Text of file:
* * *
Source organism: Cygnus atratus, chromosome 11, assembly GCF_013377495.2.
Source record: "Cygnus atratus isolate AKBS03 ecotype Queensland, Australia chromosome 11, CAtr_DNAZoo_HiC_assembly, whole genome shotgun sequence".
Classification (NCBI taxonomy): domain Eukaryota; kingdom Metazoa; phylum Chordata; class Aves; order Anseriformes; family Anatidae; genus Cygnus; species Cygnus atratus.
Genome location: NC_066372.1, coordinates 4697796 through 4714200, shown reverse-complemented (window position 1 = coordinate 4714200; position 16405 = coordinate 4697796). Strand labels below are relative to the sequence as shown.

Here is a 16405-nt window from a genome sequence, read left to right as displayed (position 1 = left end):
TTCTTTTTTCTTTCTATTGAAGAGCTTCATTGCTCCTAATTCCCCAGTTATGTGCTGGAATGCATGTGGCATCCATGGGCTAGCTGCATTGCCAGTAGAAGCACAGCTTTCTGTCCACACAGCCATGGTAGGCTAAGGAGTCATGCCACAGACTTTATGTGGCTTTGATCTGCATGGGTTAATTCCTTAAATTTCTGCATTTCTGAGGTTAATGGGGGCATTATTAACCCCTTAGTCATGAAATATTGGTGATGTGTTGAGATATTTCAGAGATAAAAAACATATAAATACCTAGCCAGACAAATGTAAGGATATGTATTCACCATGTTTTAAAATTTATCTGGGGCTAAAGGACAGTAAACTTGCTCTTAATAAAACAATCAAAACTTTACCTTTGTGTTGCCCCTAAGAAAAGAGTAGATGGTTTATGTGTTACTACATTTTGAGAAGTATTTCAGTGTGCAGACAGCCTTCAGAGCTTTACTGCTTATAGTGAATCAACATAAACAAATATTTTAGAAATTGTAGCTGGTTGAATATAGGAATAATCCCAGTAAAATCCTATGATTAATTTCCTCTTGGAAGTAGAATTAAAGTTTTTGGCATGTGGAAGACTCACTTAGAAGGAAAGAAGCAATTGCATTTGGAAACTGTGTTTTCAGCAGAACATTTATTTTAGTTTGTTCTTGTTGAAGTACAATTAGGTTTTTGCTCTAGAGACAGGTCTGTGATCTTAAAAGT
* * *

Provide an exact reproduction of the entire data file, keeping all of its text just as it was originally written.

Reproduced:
Source organism: Cygnus atratus, chromosome 11, assembly GCF_013377495.2.
Source record: "Cygnus atratus isolate AKBS03 ecotype Queensland, Australia chromosome 11, CAtr_DNAZoo_HiC_assembly, whole genome shotgun sequence".
Classification (NCBI taxonomy): domain Eukaryota; kingdom Metazoa; phylum Chordata; class Aves; order Anseriformes; family Anatidae; genus Cygnus; species Cygnus atratus.
Genome location: NC_066372.1, coordinates 4697796 through 4714200, shown reverse-complemented (window position 1 = coordinate 4714200; position 16405 = coordinate 4697796). Strand labels below are relative to the sequence as shown.

Here is a 16405-nt window from a genome sequence, read left to right as displayed (position 1 = left end):
TTCTTTTTTCTTTCTATTGAAGAGCTTCATTGCTCCTAATTCCCCAGTTATGTGCTGGAATGCATGTGGCATCCATGGGCTAGCTGCATTGCCAGTAGAAGCACAGCTTTCTGTCCACACAGCCATGGTAGGCTAAGGAGTCATGCCACAGACTTTATGTGGCTTTGATCTGCATGGGTTAATTCCTTAAATTTCTGCATTTCTGAGGTTAATGGGGGCATTATTAACCCCTTAGTCATGAAATATTGGTGATGTGTTGAGATATTTCAGAGATAAAAAACATATAAATACCTAGCCAGACAAATGTAAGGATATGTATTCACCATGTTTTAAAATTTATCTGGGGCTAAAGGACAGTAAACTTGCTCTTAATAAAACAATCAAAACTTTACCTTTGTGTTGCCCCTAAGAAAAGAGTAGATGGTTTATGTGTTACTACATTTTGAGAAGTATTTCAGTGTGCAGACAGCCTTCAGAGCTTTACTGCTTATAGTGAATCAACATAAACAAATATTTTAGAAATTGTAGCTGGTTGAATATAGGAATAATCCCAGTAAAATCCTATGATTAATTTCCTCTTGGAAGTAGAATTAAAGTTTTTGGCATGTGGAAGACTCACTTAGAAGGAAAGAAGCAATTGCATTTGGAAACTGTGTTTTCAGCAGAACATTTATTTTAGTTTGTTCTTGTTGAAGTACAATTAGGTTTTTGCTCTAGAGACAGGTCTGTGATCTTAAAAGT